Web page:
Click on Bria Hartley’s Twitter account and in bold, white, capital letters against a black back drop stands one word – EQUALITY.
That’s about as loud a statement as you will hear from Hartley. The New York Liberty guard from Long Island is a laid back, soft spoken woman, which shouldn’t be confused with Hartley not having the courage of her convictions.
Hartley helped the Liberty to a 73-64 win over the San Antonio Stars on Saturday afternoon in the season-opener at The Garden. It was her first game in a Liberty jersey and her first game since giving birth to a son, Bryson, on Jan. 17, 2017.
Yes, almost four months to the day that Hartley became a mother, she played 18 minutes and 27 seconds, grabbing four rebounds and dishing out three assists.
Hartley is showing an entire generation of young women that the status of working mom knows no boundaries.
“No doubt I’m making a statement even though that’s not what I had in mind,’’ Hartley told MSGNetworks.com. “A lot of times in women’s sports they tell you, ‘Wait until you’re done playing.’ We have 10 moms in the WNBA right now so I think that’s changing a little bit.’’
Hartley, 24, went about this landmark life event as a devoted mother-to-be and a consummate professional athlete.
Upon learning she was pregnant, Hartley spoke to several other WNBA mothers. They advised her to stay in the best shape possible after she stopped playing last August when she was four-and-a-half months pregnant.
Hartley moved back into her parents’ home on Long Island. She worked out with her long-time trainer, Britton Kelley, who kept her body right and soaked up all the prenatal knowledge her mother, Simone, offered.
“Bria was so calm and collected throughout her pregnancy and after she had Bryson,’’ Simone Hartley said. “She always knew she wanted to be a mother and a professional athlete and she was going to do it on her terms.
“I’m so proud of her because she’s stayed true to herself. When she’s at practice or playing, she’s all about basketball. When she’s home, she’s a mother just like any other mother.
“It’s a wonderful inspiration to other athletes who are considering a career and a family.’’
Hartley enjoyed the best of both worlds this weekend. She gave the Liberty some solid minutes in the backcourt after starting point guard Brittany Boyd picked up two early fouls.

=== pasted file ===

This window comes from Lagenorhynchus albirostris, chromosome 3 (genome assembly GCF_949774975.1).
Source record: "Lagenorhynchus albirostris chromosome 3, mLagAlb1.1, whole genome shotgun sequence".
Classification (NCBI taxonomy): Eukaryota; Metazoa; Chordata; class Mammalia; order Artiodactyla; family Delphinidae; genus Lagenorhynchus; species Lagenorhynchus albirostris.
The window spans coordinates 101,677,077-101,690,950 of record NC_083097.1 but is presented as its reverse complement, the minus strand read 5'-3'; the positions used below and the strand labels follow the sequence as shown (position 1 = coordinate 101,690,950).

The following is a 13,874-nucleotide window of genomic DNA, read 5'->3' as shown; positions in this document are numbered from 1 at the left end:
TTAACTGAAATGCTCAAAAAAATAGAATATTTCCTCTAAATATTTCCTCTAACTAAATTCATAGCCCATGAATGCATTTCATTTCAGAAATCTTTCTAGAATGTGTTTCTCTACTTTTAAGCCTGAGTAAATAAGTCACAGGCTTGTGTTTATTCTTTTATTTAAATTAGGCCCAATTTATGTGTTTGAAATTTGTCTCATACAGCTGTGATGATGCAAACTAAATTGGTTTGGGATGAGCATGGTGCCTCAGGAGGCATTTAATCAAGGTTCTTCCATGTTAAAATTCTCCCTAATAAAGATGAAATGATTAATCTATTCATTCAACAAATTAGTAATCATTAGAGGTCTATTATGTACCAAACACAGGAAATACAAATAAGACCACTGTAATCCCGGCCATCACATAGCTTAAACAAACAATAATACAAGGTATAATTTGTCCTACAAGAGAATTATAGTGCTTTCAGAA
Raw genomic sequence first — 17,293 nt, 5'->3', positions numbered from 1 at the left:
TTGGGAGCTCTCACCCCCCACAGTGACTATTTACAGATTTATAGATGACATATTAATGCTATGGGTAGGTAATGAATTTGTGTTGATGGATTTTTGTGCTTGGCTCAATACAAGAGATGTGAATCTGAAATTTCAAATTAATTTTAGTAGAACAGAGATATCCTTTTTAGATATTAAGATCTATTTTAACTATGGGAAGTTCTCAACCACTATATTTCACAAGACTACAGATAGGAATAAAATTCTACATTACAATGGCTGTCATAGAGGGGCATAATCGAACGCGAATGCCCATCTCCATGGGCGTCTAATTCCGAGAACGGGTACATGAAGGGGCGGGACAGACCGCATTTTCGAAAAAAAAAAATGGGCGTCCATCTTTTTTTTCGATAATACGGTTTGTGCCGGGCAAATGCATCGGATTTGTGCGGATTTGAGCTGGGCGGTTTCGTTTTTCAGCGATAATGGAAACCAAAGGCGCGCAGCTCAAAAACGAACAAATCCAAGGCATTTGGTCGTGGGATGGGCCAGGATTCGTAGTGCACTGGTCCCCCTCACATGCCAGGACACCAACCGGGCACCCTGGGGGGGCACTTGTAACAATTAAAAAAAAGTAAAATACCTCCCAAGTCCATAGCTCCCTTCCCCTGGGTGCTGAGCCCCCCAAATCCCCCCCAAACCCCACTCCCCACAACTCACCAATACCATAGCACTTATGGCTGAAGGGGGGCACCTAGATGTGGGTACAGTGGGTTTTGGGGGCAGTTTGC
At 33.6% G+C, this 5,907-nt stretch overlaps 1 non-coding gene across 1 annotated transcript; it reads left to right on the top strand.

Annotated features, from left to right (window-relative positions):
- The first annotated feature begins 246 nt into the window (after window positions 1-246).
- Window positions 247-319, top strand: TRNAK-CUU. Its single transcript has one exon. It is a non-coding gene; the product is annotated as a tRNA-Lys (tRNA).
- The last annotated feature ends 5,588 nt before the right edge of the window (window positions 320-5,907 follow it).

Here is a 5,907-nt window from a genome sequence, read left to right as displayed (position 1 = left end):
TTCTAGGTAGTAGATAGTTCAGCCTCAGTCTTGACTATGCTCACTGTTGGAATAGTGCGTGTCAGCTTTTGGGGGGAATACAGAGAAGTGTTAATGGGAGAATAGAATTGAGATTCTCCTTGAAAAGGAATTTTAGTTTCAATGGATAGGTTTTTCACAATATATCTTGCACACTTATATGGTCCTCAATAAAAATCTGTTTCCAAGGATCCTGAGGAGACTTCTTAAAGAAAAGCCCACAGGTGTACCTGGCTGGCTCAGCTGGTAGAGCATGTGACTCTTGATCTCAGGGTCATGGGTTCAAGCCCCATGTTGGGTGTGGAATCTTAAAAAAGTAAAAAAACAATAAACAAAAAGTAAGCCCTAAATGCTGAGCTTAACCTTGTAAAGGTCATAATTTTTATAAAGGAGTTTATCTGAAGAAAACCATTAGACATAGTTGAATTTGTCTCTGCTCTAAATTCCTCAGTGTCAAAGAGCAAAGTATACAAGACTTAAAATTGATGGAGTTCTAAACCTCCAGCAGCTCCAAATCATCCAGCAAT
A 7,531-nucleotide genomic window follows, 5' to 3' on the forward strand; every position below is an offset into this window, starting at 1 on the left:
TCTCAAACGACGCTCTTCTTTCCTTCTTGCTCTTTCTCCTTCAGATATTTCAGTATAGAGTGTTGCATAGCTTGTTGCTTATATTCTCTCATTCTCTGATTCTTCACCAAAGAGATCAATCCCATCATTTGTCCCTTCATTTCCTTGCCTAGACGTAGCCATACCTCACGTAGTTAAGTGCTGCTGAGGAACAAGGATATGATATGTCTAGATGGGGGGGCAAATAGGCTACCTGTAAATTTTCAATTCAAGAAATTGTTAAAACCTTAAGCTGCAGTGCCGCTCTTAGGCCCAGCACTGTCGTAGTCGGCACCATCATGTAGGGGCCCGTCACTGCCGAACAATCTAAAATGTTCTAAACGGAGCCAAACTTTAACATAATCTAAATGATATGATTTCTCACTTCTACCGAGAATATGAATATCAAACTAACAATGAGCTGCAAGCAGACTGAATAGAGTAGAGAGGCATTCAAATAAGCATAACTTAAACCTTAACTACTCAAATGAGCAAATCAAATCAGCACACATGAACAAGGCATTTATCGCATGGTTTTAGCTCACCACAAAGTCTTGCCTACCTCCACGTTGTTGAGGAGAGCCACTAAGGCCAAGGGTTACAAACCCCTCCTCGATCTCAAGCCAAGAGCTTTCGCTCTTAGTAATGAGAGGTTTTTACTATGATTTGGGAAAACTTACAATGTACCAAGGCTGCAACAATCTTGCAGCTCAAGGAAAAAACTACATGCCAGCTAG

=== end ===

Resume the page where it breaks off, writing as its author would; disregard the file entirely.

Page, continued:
On Sunday she was with Bryson, Simone and other family members. Her father, Dennis, recently underwent heart surgery to address a longtime issue and is recovering well.
The support of her family allows Hartley to be a pro basketball player one day; proud mother the next.
“It’s going to be another special day,’’ Hartley said of Sunday. “I get two in a row. My first Mother’s Day as a mom. That’s going to be exciting.
“It’s just special. You see how everything comes full circle. Like my mom raising me and everything she taught me, it’s now something where I’m going to have an opportunity to teach my son some of the same values.’’
Simone said one of the most important rules she had when raising her children was that dinner was a family affair. It was a time for everyone to gather and share information about their day.
Bria feeds Bryson every morning before heading to practice, where she scoffs down her own breakfast at the team’s training facility. She spends as much quality time with her son as she can when not at practice, games or on the road.
When she has a moment to herself, which isn’t often, she reflects back on a year in her life like no other.
“This last year I think I’ve grown a lot,’’ Hartley said. “To come here to New York, it’s a new opportunity. Being a new mom, having all my family there, it’s going to be really, really special.
“It’s one of those things, I sit back now and think about how much I’ve accomplished in my life and how much I’ve grown. It just amazes me. And I’m just ready to push myself to that next level and see how much more I can accomplish as a person and a player.’’
Hartley is quick to point out she is not trying to influence any woman about the decision to become a parent. She feels strongly that it is an individual choice, one that should be respected.
But she also believes is that the days of viewing woman athletes as women restricted from starting a family should go the way of the rotary phone.
“It depends on what you want,’’ Hartley said. “If you don’t want to have a child, then you don’t. If you want to, you can. As long as you put your mind to it.
“You look at the NBA, those guys physically don’t have the kids but they have kids a lot, but you don’t necessarily know. They continue to do their jobs and women can do that as well.’’
The Liberty host the Minnesota Lynx (1-0) on Thursday (7 p.m.; ESPN2) at The Garden. The Lynx are considered one of the better teams in the WNBA, which was clearly on New York coach Bill Laimbeer’s mind after his team’s season-opening win over the Stars.
“If we play like this against Minnesota we’re down by 30,’’ said Laimbeer. “Facts. Facts.’’
Laimbeer was disappointed in the Liberty’s intensity and said he hoped it would be the worst game the team played this season. He pointed to defense, rebounding (the Stars had 13 offensive boards) and poor performance by the second unit.
Laimbeer revealed that he would like to play star Tina Charles less this season. Charles played 26 minutes and 52 seconds, scoring a team-high 12 points on 6-of-19 shooting and grabbing seven rebounds.
She averaged more than 33 minutes last season in which she became just the third player in WNBA history to lead the league in scoring (21.5) and rebounding (9.9).
“Our second unit had a chance to just extend the game and they didn’t do it,’’ Laimbeer said. “I had to put Tina Charles back in. I felt really bad for doing that. This is the year I want to play her a lot less. And our second unit should have taken care of business.’’